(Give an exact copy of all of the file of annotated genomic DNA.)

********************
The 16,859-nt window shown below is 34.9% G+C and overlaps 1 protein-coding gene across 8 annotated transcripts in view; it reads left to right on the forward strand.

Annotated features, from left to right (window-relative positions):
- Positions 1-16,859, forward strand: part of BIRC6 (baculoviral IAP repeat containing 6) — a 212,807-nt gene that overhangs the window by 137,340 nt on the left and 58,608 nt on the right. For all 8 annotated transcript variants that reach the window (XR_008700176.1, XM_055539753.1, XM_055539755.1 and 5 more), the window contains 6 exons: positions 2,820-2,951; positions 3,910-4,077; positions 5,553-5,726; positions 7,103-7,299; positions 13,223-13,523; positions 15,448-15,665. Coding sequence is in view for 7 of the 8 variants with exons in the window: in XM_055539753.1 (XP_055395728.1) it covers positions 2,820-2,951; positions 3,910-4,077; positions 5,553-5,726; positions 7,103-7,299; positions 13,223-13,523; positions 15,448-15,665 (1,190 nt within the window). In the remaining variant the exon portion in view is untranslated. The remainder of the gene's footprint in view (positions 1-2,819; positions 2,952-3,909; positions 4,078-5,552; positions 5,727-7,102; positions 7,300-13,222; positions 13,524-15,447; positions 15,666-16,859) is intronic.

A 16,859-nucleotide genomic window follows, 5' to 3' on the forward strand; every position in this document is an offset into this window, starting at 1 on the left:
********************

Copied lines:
The 16,859-nt window shown below is 34.9% G+C and overlaps 1 protein-coding gene across 8 annotated transcripts in view; it reads left to right on the forward strand.

Annotated features, from left to right (window-relative positions):
- Positions 1-16,859, forward strand: part of BIRC6 (baculoviral IAP repeat containing 6) — a 212,807-nt gene that overhangs the window by 137,340 nt on the left and 58,608 nt on the right. For all 8 annotated transcript variants that reach the window (XR_008700176.1, XM_055539753.1, XM_055539755.1 and 5 more), the window contains 6 exons: positions 2,820-2,951; positions 3,910-4,077; positions 5,553-5,726; positions 7,103-7,299; positions 13,223-13,523; positions 15,448-15,665. Coding sequence is in view for 7 of the 8 variants with exons in the window: in XM_055539753.1 (XP_055395728.1) it covers positions 2,820-2,951; positions 3,910-4,077; positions 5,553-5,726; positions 7,103-7,299; positions 13,223-13,523; positions 15,448-15,665 (1,190 nt within the window). In the remaining variant the exon portion in view is untranslated. The remainder of the gene's footprint in view (positions 1-2,819; positions 2,952-3,909; positions 4,078-5,552; positions 5,727-7,102; positions 7,300-13,222; positions 13,524-15,447; positions 15,666-16,859) is intronic.

A 16,859-nucleotide genomic window follows, 5' to 3' on the forward strand; every position in this document is an offset into this window, starting at 1 on the left: